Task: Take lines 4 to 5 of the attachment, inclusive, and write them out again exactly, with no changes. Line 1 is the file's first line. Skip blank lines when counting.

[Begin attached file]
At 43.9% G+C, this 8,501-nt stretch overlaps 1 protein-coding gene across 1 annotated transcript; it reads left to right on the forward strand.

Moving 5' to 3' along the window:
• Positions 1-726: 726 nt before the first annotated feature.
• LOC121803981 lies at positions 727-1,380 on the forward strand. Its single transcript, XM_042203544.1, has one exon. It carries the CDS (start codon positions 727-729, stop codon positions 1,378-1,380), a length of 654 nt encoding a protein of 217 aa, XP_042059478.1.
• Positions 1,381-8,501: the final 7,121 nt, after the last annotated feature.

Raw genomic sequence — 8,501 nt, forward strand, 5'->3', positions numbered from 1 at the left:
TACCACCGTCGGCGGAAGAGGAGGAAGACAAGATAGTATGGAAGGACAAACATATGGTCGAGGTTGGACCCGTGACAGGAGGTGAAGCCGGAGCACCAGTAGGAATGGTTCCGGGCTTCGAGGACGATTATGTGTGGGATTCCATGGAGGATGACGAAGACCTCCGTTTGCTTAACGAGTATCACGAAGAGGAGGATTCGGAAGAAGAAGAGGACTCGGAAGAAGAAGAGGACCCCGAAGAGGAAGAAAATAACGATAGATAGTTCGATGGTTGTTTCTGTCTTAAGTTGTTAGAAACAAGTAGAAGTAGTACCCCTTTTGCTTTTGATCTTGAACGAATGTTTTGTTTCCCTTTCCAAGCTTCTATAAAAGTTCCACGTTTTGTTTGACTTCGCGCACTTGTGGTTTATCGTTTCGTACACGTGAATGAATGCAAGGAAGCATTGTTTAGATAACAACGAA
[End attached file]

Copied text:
• LOC121803981 lies at positions 727-1,380 on the forward strand. Its single transcript, XM_042203544.1, has one exon. It carries the CDS (start codon positions 727-729, stop codon positions 1,378-1,380), a length of 654 nt encoding a protein of 217 aa, XP_042059478.1.
• Positions 1,381-8,501: the final 7,121 nt, after the last annotated feature.